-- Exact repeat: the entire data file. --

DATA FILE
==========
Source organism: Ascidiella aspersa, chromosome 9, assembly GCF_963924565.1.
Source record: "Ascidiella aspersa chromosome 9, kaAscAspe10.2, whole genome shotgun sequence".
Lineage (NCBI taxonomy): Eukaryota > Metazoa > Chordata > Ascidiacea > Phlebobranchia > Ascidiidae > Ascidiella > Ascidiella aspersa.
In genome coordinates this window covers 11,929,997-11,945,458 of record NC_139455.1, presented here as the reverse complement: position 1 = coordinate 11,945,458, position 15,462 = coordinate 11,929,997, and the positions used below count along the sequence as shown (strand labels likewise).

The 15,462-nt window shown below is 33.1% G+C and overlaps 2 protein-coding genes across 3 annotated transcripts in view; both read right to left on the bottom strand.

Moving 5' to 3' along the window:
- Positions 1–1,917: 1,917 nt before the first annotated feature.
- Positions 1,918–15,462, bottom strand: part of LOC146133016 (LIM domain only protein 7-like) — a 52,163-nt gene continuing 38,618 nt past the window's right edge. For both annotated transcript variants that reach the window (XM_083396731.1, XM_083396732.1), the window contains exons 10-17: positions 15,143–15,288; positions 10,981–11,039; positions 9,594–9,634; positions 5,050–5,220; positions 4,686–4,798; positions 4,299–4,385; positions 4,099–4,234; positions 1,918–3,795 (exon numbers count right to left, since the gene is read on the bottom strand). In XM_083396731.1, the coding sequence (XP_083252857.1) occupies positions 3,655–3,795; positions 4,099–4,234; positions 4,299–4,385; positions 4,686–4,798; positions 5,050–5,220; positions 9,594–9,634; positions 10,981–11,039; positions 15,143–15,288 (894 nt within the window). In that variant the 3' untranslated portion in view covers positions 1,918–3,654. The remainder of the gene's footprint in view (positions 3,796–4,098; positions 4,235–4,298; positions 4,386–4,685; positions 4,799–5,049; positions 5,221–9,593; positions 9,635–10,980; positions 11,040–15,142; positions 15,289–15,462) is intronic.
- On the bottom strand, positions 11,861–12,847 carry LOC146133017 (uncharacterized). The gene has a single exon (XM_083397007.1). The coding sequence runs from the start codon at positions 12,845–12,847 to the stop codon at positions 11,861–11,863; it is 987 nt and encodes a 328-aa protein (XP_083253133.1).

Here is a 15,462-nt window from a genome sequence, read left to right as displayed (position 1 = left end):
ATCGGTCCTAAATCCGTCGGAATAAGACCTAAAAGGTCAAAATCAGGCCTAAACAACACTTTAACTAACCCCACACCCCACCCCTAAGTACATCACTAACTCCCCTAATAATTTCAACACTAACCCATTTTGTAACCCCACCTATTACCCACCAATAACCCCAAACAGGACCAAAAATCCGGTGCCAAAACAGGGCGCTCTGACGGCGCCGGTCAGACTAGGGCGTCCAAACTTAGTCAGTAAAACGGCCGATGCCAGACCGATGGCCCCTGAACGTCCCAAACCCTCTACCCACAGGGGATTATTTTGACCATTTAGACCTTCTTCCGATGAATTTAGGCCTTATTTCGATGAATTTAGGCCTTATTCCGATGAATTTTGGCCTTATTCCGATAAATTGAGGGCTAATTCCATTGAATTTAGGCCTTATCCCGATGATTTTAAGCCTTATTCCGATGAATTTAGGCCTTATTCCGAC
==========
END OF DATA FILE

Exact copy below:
Source organism: Ascidiella aspersa, chromosome 9, assembly GCF_963924565.1.
Source record: "Ascidiella aspersa chromosome 9, kaAscAspe10.2, whole genome shotgun sequence".
Lineage (NCBI taxonomy): Eukaryota > Metazoa > Chordata > Ascidiacea > Phlebobranchia > Ascidiidae > Ascidiella > Ascidiella aspersa.
In genome coordinates this window covers 11,929,997-11,945,458 of record NC_139455.1, presented here as the reverse complement: position 1 = coordinate 11,945,458, position 15,462 = coordinate 11,929,997, and the positions used below count along the sequence as shown (strand labels likewise).

The 15,462-nt window shown below is 33.1% G+C and overlaps 2 protein-coding genes across 3 annotated transcripts in view; both read right to left on the bottom strand.

Moving 5' to 3' along the window:
- Positions 1–1,917: 1,917 nt before the first annotated feature.
- Positions 1,918–15,462, bottom strand: part of LOC146133016 (LIM domain only protein 7-like) — a 52,163-nt gene continuing 38,618 nt past the window's right edge. For both annotated transcript variants that reach the window (XM_083396731.1, XM_083396732.1), the window contains exons 10-17: positions 15,143–15,288; positions 10,981–11,039; positions 9,594–9,634; positions 5,050–5,220; positions 4,686–4,798; positions 4,299–4,385; positions 4,099–4,234; positions 1,918–3,795 (exon numbers count right to left, since the gene is read on the bottom strand). In XM_083396731.1, the coding sequence (XP_083252857.1) occupies positions 3,655–3,795; positions 4,099–4,234; positions 4,299–4,385; positions 4,686–4,798; positions 5,050–5,220; positions 9,594–9,634; positions 10,981–11,039; positions 15,143–15,288 (894 nt within the window). In that variant the 3' untranslated portion in view covers positions 1,918–3,654. The remainder of the gene's footprint in view (positions 3,796–4,098; positions 4,235–4,298; positions 4,386–4,685; positions 4,799–5,049; positions 5,221–9,593; positions 9,635–10,980; positions 11,040–15,142; positions 15,289–15,462) is intronic.
- On the bottom strand, positions 11,861–12,847 carry LOC146133017 (uncharacterized). The gene has a single exon (XM_083397007.1). The coding sequence runs from the start codon at positions 12,845–12,847 to the stop codon at positions 11,861–11,863; it is 987 nt and encodes a 328-aa protein (XP_083253133.1).

Here is a 15,462-nt window from a genome sequence, read left to right as displayed (position 1 = left end):
ATCGGTCCTAAATCCGTCGGAATAAGACCTAAAAGGTCAAAATCAGGCCTAAACAACACTTTAACTAACCCCACACCCCACCCCTAAGTACATCACTAACTCCCCTAATAATTTCAACACTAACCCATTTTGTAACCCCACCTATTACCCACCAATAACCCCAAACAGGACCAAAAATCCGGTGCCAAAACAGGGCGCTCTGACGGCGCCGGTCAGACTAGGGCGTCCAAACTTAGTCAGTAAAACGGCCGATGCCAGACCGATGGCCCCTGAACGTCCCAAACCCTCTACCCACAGGGGATTATTTTGACCATTTAGACCTTCTTCCGATGAATTTAGGCCTTATTTCGATGAATTTAGGCCTTATTCCGATGAATTTTGGCCTTATTCCGATAAATTGAGGGCTAATTCCATTGAATTTAGGCCTTATCCCGATGATTTTAAGCCTTATTCCGATGAATTTAGGCCTTATTCCGAC